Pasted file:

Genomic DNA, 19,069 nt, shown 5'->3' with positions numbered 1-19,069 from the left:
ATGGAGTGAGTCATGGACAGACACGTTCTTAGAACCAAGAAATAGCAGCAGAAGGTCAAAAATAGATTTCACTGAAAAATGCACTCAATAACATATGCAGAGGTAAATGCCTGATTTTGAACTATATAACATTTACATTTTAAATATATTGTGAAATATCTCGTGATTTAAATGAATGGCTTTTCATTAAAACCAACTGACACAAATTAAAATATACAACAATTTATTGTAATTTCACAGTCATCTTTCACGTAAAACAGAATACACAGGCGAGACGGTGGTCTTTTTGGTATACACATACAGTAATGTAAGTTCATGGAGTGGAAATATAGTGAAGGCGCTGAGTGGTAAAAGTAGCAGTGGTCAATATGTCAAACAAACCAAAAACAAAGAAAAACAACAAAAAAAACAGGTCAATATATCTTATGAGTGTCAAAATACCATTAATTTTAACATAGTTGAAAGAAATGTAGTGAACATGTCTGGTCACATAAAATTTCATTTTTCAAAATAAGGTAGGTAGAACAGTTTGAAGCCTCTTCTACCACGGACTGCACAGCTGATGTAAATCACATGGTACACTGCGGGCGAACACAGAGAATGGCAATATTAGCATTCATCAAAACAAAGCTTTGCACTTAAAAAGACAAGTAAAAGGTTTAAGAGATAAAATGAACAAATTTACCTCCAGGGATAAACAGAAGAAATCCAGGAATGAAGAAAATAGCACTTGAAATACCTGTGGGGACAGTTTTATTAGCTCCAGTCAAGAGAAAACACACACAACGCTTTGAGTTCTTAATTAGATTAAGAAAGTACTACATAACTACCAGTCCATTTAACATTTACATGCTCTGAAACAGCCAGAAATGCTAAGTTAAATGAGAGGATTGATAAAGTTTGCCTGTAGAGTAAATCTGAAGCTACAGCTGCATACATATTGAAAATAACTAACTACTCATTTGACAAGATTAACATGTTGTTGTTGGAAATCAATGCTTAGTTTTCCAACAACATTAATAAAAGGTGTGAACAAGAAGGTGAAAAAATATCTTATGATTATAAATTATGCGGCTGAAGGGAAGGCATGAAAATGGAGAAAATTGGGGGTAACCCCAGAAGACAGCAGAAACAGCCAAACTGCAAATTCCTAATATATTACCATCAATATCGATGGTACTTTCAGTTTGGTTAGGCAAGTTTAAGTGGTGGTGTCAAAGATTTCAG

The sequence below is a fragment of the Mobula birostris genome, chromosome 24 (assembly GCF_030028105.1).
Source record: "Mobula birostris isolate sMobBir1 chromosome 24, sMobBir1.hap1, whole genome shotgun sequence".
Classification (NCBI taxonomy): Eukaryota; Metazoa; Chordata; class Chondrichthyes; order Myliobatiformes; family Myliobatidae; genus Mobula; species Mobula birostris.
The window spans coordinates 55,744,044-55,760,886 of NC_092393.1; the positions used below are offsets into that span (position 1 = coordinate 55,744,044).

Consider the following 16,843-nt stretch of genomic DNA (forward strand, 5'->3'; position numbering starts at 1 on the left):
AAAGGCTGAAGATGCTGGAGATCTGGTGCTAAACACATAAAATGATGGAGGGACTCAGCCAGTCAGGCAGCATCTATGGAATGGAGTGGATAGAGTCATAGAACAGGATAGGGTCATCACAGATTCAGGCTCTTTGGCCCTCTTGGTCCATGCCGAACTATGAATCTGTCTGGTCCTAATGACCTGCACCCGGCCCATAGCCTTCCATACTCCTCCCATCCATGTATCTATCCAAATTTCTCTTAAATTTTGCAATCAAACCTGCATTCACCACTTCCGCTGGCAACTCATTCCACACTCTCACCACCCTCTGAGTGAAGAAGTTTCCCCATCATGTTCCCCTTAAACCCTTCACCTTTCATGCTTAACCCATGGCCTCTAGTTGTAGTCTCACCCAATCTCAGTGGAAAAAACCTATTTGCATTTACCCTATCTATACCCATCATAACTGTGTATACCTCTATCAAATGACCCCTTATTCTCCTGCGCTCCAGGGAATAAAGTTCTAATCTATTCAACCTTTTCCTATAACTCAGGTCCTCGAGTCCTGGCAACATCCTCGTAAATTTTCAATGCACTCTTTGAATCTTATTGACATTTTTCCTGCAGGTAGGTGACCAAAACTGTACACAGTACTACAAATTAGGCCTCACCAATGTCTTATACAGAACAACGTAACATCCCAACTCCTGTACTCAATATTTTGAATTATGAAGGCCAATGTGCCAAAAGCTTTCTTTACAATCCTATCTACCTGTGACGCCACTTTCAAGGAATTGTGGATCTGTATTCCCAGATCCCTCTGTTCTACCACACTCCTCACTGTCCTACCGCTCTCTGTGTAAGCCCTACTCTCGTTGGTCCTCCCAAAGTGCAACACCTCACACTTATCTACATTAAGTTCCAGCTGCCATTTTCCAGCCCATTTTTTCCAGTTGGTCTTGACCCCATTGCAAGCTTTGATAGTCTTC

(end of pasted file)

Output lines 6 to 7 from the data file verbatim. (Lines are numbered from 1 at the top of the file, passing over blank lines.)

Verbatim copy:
The window spans coordinates 55,744,044-55,760,886 of NC_092393.1; the positions used below are offsets into that span (position 1 = coordinate 55,744,044).

Consider the following 16,843-nt stretch of genomic DNA (forward strand, 5'->3'; position numbering starts at 1 on the left):